Length: 89 minutes
Release Date: March 19, 2013
Director: Matthew Arnold
Charlie Crowe (Dallas Roberts, "The Walking Dead") is the stereotypical down on his luck guy. His wife left him for man with more money and now has custody of his daughter. He works as a radio DJ, but his show is on a weird time slot, which means that he doesn't have many fans. Just as he thinks that things couldn't get any worse, he gets a phone call from a young man who talks about the shadow people following him before killing himself on air.
Charlie quickly discovers that people tuned in to that show, and those people now become his biggest fans. Almost anywhere he goes, they stop him on the street to talk about the caller. While some think he's full of shit, others believe his rantings about the shadow people. He also gets a package in the mail that talks about these so-called shadow people. The more he starts researching the mysterious figures, the more he discovers that his former caller might have been telling the truth all along.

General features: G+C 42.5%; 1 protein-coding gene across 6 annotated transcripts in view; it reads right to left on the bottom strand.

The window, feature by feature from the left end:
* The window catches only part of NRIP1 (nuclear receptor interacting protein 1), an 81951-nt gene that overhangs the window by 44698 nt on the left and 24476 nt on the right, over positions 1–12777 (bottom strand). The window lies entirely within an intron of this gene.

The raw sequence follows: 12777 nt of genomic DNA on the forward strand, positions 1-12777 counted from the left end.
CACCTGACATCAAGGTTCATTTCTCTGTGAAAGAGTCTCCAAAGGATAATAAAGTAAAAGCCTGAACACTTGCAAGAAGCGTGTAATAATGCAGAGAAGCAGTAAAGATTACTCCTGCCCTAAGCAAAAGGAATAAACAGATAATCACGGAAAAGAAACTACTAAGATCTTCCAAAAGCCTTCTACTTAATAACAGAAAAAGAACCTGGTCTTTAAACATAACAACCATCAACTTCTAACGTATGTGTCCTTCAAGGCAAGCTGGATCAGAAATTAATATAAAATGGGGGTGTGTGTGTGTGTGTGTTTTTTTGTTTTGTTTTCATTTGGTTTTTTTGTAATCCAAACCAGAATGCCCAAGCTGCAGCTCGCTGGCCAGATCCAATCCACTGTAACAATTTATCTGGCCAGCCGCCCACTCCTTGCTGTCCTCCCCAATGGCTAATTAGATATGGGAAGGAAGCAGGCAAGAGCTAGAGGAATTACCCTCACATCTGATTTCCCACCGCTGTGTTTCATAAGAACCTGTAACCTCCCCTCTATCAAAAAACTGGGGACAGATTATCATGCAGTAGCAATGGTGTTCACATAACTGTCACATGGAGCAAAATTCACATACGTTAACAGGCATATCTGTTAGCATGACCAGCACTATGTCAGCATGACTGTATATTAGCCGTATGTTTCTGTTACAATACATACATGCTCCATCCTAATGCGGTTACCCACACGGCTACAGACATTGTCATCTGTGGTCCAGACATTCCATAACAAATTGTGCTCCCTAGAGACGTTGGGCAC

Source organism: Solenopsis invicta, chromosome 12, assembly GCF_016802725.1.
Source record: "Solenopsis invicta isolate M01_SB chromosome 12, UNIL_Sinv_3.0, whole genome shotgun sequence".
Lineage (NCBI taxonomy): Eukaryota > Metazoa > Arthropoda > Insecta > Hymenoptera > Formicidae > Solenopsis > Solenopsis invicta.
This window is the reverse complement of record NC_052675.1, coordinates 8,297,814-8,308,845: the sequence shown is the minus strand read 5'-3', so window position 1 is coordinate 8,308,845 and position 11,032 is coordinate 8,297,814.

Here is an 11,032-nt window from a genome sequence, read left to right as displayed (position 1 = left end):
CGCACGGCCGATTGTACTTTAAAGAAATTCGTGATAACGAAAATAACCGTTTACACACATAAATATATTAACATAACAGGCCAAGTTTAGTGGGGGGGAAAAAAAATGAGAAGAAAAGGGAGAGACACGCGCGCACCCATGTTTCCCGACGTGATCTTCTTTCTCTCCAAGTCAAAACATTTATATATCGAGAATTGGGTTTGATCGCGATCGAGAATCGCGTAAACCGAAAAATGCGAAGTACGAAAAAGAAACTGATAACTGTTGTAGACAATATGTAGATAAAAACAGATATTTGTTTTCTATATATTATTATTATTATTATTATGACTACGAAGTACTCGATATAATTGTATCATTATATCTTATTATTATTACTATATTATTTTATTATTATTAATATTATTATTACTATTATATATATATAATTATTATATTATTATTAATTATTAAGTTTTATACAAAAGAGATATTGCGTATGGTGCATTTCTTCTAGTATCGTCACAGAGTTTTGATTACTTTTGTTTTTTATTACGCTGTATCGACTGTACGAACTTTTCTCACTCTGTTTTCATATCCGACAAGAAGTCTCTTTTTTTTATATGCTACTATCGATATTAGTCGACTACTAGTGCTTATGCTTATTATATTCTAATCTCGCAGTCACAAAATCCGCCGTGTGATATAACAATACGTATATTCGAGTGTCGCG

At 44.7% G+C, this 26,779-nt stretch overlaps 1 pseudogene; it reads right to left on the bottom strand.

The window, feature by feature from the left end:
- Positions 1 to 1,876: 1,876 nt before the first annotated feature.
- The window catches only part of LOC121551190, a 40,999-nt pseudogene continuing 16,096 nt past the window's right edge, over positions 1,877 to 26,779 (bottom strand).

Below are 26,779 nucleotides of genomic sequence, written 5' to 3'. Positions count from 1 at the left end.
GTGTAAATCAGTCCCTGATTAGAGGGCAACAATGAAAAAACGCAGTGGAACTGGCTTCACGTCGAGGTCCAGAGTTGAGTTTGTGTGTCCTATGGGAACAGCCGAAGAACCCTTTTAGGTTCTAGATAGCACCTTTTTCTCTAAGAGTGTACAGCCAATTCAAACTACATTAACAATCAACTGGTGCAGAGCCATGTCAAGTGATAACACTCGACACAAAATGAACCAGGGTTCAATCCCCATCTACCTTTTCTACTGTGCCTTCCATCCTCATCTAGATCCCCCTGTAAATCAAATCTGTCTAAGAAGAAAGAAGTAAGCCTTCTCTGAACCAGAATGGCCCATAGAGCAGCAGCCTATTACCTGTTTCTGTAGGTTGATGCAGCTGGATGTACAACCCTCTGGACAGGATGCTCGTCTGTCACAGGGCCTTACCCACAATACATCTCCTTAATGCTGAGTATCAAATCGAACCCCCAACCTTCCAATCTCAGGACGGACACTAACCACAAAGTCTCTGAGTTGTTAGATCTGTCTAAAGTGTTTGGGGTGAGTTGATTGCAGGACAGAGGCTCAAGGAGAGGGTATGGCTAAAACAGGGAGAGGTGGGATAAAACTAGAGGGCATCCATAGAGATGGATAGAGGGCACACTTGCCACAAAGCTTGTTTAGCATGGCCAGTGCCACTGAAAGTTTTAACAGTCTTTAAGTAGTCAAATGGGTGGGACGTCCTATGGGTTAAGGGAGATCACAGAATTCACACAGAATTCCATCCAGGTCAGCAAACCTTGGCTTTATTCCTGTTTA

"Shadow People" is one of those films that's hard to describe. It uses the found footage genre to a point, mixing fake found footage with filmed footage featuring Roberts and other actors. The film wants us to believe that Crowe was a real DJ who lived through everything portrayed in the film. It even introduces a young actor to play Crowe's son as he discusses the changes that he noticed in his father.
The end result is a little jarring at times. We'll see Roberts for 15 to 20 minutes, and then the film throws in some footage of an older man talking about his own experiences. While the mixture can sometimes work, it winds up being the downfall of the film especially at the end. The "real" Crowe appears on film to say that he made everything up and that it was all a lie. After spending an entire film watching the "real" events unfold, it's annoying to reach that conclusion. Granted, Crowe supposedly did it to save his town, but it still comes across as something of a cheat.
Roberts is without a doubt the standout of the film. Having watched him this season on "The Walking Dead" and seeing him as the bad guy/serial killer in "The Factory," it's nice to see him as the hero. He has believable chemistry with the boy playing his son, and he even has nice chemistry with the actress playing his ex-wife. The two snip and snap at each other in the same way that a real divorced couple might fight.
"Shadow People" is a low budget film, but it's easy to overlook the budget. It has some interesting elements and a nice storyline, but the mixture of found footage and traditional footage is sometimes a little irritating. I almost wish the director stuck with the main story and let Roberts and the other cast members tell the story because those were the best moments.